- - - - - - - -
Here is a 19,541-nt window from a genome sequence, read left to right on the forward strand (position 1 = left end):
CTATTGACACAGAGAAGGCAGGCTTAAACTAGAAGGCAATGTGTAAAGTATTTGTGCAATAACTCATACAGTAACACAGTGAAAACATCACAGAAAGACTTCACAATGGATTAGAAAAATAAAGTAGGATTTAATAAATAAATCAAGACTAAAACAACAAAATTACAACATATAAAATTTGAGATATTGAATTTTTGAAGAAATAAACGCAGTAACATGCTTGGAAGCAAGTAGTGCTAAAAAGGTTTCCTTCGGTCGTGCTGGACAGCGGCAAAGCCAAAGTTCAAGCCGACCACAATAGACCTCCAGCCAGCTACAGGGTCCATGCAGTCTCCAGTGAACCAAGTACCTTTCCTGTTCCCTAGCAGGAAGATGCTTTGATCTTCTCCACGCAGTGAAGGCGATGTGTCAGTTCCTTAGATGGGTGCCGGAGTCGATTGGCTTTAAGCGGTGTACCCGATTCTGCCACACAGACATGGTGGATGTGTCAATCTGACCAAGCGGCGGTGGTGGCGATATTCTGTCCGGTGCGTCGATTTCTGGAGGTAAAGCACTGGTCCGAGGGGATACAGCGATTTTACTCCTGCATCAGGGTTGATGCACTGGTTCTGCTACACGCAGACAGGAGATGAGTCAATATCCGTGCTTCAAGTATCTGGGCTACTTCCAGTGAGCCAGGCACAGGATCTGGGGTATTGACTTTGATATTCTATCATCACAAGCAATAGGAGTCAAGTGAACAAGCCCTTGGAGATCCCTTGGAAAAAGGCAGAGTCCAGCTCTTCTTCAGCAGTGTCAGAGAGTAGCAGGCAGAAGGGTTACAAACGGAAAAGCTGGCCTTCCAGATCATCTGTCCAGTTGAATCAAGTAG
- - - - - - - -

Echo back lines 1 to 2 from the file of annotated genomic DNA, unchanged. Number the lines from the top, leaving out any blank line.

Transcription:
Here is a 19,541-nt window from a genome sequence, read left to right on the forward strand (position 1 = left end):
CTATTGACACAGAGAAGGCAGGCTTAAACTAGAAGGCAATGTGTAAAGTATTTGTGCAATAACTCATACAGTAACACAGTGAAAACATCACAGAAAGACTTCACAATGGATTAGAAAAATAAAGTAGGATTTAATAAATAAATCAAGACTAAAACAACAAAATTACAACATATAAAATTTGAGATATTGAATTTTTGAAGAAATAAACGCAGTAACATGCTTGGAAGCAAGTAGTGCTAAAAAGGTTTCCTTCGGTCGTGCTGGACAGCGGCAAAGCCAAAGTTCAAGCCGACCACAATAGACCTCCAGCCAGCTACAGGGTCCATGCAGTCTCCAGTGAACCAAGTACCTTTCCTGTTCCCTAGCAGGAAGATGCTTTGATCTTCTCCACGCAGTGAAGGCGATGTGTCAGTTCCTTAGATGGGTGCCGGAGTCGATTGGCTTTAAGCGGTGTACCCGATTCTGCCACACAGACATGGTGGATGTGTCAATCTGACCAAGCGGCGGTGGTGGCGATATTCTGTCCGGTGCGTCGATTTCTGGAGGTAAAGCACTGGTCCGAGGGGATACAGCGATTTTACTCCTGCATCAGGGTTGATGCACTGGTTCTGCTACACGCAGACAGGAGATGAGTCAATATCCGTGCTTCAAGTATCTGGGCTACTTCCAGTGAGCCAGGCACAGGATCTGGGGTATTGACTTTGATATTCTATCATCACAAGCAATAGGAGTCAAGTGAACAAGCCCTTGGAGATCCCTTGGAAAAAGGCAGAGTCCAGCTCTTCTTCAGCAGTGTCAGAGAGTAGCAGGCAGAAGGGTTACAAACGGAAAAGCTGGCCTTCCAGATCATCTGTCCAGTTGAATCAAGTAG